Saturday, August 23, 2014
Inquirer Daily News

Eat your sunscreen?

iStockphoto

What if you could protect your skin from the summer sun by eating your sunscreen? No we’re not suggesting that you swallow a tablespoon of SPF 30, instead Tanya Zucherbrot, registered dietitian and the creator of F-Factor, finds that certain foods can act as nature’s natural sunscreen, helping to protect you from harmful rays and even stave off sun damage.

Zucherbrot told Katie Couric on Katie’s Take that eating certain foods containing antioxidants will help to fight free radical damage caused by the sun. To protect your skin, here’s what to add to your summer menu:

Zucherbrot recommends that you stick to the summer favorites. Blueberries, strawberries, watermelon, apples and tomatoes are all high in antioxidants that help skin stay radiant and resistant to damage. Even cooked tomatoes can have healthy benefits for your skin.

The best part? Even sweets can keep rays at bay! Zucherbrot finds that an ounce of dark chocolate can contain enough of the anitoxidant polyphenol to help prevent sun damage and improve skin elasticity, keeping your skin soft and supple. “In fact, a recent study in the Journal of Nutrition found that people who ate dark chocolate had less sun damage than those who didn’t,” says Zucherbrot.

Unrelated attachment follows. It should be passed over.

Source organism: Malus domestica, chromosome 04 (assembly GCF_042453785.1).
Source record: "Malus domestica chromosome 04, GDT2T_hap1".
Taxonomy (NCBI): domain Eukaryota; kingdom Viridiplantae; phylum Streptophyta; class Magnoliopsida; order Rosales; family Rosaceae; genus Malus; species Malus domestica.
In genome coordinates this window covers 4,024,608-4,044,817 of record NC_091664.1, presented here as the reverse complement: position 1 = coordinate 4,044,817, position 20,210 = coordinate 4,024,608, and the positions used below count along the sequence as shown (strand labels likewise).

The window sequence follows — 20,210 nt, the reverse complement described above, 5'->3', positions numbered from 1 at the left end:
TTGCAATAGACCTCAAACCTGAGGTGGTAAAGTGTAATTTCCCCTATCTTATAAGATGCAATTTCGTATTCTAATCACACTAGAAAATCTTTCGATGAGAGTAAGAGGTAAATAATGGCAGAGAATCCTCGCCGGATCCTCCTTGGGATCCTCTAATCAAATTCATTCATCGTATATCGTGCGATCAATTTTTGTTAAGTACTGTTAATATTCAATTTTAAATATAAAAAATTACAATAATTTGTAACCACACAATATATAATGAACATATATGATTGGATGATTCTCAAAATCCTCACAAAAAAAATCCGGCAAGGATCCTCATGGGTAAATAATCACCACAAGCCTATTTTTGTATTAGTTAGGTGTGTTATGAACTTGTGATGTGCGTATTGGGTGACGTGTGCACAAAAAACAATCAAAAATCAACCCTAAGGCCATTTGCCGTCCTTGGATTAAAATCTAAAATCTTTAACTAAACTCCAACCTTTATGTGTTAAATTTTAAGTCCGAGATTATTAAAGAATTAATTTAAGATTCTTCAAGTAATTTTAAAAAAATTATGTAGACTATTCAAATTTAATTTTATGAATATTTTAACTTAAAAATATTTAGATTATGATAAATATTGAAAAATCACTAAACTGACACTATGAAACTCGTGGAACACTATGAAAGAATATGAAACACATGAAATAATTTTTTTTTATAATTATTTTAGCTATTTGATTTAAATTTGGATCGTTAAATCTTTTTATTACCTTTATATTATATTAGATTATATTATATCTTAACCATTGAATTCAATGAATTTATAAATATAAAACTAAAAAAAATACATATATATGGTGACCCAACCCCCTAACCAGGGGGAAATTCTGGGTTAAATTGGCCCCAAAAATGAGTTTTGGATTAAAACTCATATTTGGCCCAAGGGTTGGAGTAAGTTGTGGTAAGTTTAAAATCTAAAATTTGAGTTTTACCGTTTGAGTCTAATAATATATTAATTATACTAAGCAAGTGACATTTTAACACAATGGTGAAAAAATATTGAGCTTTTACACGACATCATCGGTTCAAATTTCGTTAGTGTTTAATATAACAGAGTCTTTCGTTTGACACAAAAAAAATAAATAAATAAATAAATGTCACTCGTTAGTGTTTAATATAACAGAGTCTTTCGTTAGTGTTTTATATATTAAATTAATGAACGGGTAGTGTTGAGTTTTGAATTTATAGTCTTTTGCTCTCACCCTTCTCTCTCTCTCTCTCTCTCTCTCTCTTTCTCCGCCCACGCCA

More coverage
  • How to treat sunburn
  • A melanoma fighter's summer guide to sunscreen
  • As more harmful rays reach Earth, experts urge broad-spectrum sunscreens
  • Eating all these foods are preventive to sun damage but if you goofed and got sunburn on the beach, there are foods that can play a curative role for that as well. “There are two groups of vitamins that can reduce inflammation caused by a sunburn: vitamin C and vitamin E,” says Zucherbrot. Papaya, avocados, peanut butter and ground flax seeds can all help soothe your sore skin.

    For the full video, check out Katie’s Take on news.yahoo.com.

    Kelly O'Shea Sports Medicine & Fitness Editor, Philly.com
    Latest Health Videos
    Also on Philly.com:
    Stay Connected